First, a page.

Jeannie Pierola’s Counter Culture will have Tampa Bay bowing down in reverence

The James Beard-nominated chef has outdone herself.


Counter Culture

4.5 out of 5 stars

2909 W. Bay to Bay no. 100, Tampa


Appetizers $5-$21; entrees: $15-$48; dessert: $10-$13; beer/wine/cocktails: $6-$19

I missed Chef Jeannie Pierola’s halcyon days at SideBerns, but her edison: food + drink lab is well up in my Top 50. However, she’s outdone herself with Counter Culture celebrating “interactive foodie culture” in a “bold and beautiful modern” setting.

The tables at each end of the room must bow in obeisance to Chef Pierola’s “modern homage to classic counter dining and its barstool kinship.” There are over two dozen lux black leather stools to contrast with the sleek bright white counters. One side surrounds the kitchen, the other an open air mixologist bar with views of Hillsborough Bay. There’s also, weather permitting, Florida patio seating for casual fine dining. 

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The tuna tartare appetizer is simply perfection. A thin yellowfin tuna sliver is wrapped around minced toro tartare to create a disc. Toro (“to melt”) is the fatty part of the fish from the tuna’s belly and melt it does—filling your palate with unalloyed joy. The dark rimmed plate has a few drizzles of subtle truffle soy and the quartet of inch high discs in a tight line. It’s as though Eric Carle’s “Very Hungry Caterpillar” is eating its way out from under garnishes of watercress leaves, pickled radish, a few wasabi dots, and a forest of tiny crisp julienned potato sticks. We split the dish of four; I could just order double, eat all eight and call it a night.

But then I would miss the scrumptious wood-roasted porchetta, all rolled up full of garlic and herbs, sitting on a fennel purée laced with pastis. The sweet tart yuzu marmalade cuts through the fat to elevate the dish while the charred ciabatta adds texture and an extra kick from the wood fire that flickers behind the counter.

Just when I think I’m happy as can be, a dazzling plate of fat al dente pappardelle noodles swathed in foie gras butter with luscious slivers of earthy rabbit is placed before me. It’s dotted with herbs and grated cheese and thin circles of crisp, pale orange sunchoke. And, the coup de grâce, fragrant rounds of shaved black truffle; for me, it might as well be crack. I am a truffle addict.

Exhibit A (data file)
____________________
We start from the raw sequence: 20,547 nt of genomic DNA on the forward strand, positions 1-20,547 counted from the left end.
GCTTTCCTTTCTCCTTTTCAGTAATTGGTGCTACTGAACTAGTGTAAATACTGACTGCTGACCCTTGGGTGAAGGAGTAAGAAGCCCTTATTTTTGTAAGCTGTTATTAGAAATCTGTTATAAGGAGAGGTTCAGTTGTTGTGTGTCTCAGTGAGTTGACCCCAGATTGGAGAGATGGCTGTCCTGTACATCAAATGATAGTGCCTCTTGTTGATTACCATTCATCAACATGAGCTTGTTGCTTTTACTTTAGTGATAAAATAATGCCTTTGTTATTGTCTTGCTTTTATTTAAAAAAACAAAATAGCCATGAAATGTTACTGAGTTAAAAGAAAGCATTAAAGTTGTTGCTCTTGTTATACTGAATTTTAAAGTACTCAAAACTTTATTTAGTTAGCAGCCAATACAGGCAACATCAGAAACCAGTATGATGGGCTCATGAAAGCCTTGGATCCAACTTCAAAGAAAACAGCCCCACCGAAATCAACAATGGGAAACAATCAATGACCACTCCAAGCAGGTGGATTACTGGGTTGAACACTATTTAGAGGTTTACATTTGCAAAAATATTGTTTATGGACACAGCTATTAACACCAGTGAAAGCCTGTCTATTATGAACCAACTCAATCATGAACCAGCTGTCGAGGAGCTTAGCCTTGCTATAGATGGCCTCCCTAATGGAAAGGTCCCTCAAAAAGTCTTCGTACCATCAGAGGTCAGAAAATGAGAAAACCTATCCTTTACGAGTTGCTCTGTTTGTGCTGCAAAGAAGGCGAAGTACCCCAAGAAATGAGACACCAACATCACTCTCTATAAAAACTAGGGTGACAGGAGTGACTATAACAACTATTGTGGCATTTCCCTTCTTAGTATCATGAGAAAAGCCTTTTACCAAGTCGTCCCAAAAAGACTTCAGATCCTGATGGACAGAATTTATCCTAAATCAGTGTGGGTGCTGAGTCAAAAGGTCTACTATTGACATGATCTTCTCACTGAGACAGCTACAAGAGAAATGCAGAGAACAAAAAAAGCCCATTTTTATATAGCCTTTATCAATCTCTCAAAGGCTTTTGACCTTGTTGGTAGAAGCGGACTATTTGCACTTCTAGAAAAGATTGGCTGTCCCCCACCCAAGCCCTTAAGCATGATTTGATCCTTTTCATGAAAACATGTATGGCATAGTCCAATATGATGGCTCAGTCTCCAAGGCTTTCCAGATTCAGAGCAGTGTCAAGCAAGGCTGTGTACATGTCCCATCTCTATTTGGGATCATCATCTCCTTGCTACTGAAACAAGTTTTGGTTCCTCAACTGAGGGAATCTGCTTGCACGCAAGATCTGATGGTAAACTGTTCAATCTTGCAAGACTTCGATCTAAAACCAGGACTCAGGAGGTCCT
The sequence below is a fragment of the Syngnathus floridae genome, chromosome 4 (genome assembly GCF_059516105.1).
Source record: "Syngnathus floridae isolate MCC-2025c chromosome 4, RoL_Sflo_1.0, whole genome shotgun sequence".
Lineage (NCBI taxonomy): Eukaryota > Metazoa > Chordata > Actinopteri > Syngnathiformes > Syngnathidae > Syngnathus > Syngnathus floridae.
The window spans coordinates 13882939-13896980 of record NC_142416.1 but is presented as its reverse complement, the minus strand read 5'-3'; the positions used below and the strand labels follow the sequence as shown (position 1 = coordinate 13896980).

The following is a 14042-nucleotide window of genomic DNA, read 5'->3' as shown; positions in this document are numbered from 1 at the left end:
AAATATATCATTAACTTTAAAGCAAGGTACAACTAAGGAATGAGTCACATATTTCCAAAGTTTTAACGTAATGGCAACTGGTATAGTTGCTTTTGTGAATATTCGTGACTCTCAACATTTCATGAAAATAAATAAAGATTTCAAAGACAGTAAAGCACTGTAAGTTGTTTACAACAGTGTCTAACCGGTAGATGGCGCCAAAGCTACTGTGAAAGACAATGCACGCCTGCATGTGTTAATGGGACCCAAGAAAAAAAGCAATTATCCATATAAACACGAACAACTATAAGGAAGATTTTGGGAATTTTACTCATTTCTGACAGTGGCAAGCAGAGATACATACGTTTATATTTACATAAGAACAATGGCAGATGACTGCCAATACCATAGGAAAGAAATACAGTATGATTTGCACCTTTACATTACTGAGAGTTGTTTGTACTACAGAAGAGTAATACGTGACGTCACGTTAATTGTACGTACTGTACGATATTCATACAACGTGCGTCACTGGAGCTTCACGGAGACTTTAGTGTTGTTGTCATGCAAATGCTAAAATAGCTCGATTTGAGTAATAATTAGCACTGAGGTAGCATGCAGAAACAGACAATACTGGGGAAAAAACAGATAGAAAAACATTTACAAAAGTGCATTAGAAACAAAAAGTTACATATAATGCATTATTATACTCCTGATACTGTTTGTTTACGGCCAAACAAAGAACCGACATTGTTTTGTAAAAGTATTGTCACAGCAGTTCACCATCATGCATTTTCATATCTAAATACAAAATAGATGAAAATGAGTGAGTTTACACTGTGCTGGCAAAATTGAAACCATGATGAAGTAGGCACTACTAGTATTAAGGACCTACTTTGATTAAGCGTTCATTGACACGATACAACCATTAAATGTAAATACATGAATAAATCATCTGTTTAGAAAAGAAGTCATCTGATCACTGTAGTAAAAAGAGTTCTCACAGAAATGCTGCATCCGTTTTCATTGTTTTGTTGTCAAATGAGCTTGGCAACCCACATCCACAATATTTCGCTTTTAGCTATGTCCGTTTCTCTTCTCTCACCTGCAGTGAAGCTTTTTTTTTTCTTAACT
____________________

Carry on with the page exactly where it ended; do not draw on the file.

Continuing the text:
Not to be outdone, wood-roasted Colorado rack of lamb serves two thick rosy, double-rib chops glistening under a light dusting of fennel pollen. They sit on some of the aforementioned yuzu marmalade with a delectable charred togarashi crust next to a pile of sliced crispy fennel and delicate fronds. The rest of the plate overflows with a pile of enough tiny crisp onion rings to feed the entire basement family in “Parasite.”

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The wood grill itself is a wonder. It resembles a steampunk device with multiple one-handed crank wheels to operate the chain and gear system to raise or lower the fire grate above the dancing flames. The wood-grilled menu has something for everyone, from tofu to trout; chateaubriand to jerked pork collar. It imparts arresting flavors, which is why live fire has long been a staple in Spain and Argentina. 

When it’s time for sweets, the wow factors continue. A jar of black bottom butterscotch budino is impossibly lush and well-matched to house-made caramel corn which surrounds a smooth popcorn ice cream topped with a salty caramel crisp.

Even better is the individual pear brown butter cake surrounded by dots of pear butter. It snuggles up to adjacent scoops of roasted almond sherbet and pear sorbet which both burst with flavor. And the final touch is a slice of dried pear which sits atop the cold confections like a conquering hero.

The last two months since I published my Top 50 list have seen four new Tampa restaurants elbowing their way toward the top ten, with Chef Pierola reminding diners why—following last weeks’ baseball theme—that she’s in the hunt for M.V.P.

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CL Food Critic Jon Palmer Claridge is the Bay area’s longest-running food critic and dines anonymously when reviewing. See his list of Tampa Bay’s 50 best restaurants of 2019, check out the explanation of his rating system and read his new book, 'Drink.More.Wine!'

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